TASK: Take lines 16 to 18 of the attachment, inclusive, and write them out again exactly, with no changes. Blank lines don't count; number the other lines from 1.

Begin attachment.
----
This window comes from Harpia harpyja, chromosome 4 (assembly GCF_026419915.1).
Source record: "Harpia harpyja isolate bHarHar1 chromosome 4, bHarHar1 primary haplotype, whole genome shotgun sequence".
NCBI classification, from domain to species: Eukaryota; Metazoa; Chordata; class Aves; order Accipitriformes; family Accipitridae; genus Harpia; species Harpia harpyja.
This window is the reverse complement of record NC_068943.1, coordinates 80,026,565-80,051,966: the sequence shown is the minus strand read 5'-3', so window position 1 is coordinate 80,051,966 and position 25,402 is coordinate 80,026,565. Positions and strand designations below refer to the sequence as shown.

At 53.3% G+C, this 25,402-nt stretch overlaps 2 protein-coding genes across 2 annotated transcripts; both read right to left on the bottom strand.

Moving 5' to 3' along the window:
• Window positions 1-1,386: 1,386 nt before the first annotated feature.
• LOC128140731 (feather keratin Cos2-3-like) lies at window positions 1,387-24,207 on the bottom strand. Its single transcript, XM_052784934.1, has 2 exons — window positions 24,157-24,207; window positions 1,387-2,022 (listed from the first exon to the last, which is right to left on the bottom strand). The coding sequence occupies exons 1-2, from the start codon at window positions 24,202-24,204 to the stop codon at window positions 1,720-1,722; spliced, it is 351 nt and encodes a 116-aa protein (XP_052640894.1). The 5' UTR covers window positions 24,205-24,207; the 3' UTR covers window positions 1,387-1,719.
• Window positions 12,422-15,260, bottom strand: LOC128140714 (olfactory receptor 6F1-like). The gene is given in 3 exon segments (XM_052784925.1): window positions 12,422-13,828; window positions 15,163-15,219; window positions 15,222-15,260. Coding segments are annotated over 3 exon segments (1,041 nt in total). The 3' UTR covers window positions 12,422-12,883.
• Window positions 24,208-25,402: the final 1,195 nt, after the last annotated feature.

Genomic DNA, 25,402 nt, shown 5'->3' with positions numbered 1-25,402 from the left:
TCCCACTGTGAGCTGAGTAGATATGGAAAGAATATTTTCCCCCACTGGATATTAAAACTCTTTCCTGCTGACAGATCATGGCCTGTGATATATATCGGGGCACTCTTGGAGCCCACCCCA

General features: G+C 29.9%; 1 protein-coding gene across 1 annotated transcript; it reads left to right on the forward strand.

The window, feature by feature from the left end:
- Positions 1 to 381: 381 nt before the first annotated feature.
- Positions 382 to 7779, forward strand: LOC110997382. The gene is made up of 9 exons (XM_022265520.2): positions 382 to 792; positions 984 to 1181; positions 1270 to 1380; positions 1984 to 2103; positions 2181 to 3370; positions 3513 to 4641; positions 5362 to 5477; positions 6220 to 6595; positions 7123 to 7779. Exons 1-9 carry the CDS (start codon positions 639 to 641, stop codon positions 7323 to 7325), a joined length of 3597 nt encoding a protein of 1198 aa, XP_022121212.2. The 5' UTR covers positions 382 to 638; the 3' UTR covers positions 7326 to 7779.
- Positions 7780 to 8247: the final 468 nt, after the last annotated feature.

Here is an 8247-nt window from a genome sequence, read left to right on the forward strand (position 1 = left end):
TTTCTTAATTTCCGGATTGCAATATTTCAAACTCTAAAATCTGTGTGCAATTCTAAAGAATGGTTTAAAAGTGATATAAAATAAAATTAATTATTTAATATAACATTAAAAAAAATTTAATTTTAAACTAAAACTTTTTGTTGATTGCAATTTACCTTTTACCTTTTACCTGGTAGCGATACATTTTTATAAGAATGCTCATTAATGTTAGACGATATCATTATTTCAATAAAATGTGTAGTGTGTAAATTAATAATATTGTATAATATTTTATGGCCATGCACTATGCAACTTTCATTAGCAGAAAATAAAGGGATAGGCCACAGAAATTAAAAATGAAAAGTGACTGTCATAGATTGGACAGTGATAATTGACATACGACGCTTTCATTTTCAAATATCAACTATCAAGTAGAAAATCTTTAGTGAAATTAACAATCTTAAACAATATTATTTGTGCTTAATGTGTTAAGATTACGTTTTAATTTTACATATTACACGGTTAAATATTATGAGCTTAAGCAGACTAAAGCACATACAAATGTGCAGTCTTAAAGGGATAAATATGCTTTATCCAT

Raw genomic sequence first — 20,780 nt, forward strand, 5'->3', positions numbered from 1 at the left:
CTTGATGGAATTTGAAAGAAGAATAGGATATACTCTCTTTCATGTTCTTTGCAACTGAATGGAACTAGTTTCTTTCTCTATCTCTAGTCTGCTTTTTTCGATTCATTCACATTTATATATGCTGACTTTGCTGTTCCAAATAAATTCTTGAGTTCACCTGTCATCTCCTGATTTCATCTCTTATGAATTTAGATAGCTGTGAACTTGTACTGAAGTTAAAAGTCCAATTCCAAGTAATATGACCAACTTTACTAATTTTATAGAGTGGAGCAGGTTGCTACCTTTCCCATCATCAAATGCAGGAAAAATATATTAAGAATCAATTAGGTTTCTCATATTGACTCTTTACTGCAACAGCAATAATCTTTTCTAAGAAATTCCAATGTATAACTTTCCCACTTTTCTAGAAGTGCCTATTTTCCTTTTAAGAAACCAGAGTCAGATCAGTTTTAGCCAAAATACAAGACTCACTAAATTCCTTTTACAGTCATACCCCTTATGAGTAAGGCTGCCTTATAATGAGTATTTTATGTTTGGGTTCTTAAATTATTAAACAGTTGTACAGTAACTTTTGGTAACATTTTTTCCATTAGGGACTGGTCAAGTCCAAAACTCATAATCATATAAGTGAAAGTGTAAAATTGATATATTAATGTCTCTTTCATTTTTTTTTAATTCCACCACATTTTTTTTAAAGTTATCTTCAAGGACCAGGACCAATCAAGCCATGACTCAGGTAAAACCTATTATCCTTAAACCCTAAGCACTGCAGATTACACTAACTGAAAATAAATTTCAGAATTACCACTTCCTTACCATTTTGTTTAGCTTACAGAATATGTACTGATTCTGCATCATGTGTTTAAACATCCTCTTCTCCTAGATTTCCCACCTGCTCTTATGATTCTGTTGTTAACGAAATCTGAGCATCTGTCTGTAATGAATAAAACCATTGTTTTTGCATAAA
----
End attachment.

- Positions 382 to 7779, forward strand: LOC110997382. The gene is made up of 9 exons (XM_022265520.2): positions 382 to 792; positions 984 to 1181; positions 1270 to 1380; positions 1984 to 2103; positions 2181 to 3370; positions 3513 to 4641; positions 5362 to 5477; positions 6220 to 6595; positions 7123 to 7779. Exons 1-9 carry the CDS (start codon positions 639 to 641, stop codon positions 7323 to 7325), a joined length of 3597 nt encoding a protein of 1198 aa, XP_022121212.2. The 5' UTR covers positions 382 to 638; the 3' UTR covers positions 7326 to 7779.
- Positions 7780 to 8247: the final 468 nt, after the last annotated feature.

Here is an 8247-nt window from a genome sequence, read left to right on the forward strand (position 1 = left end):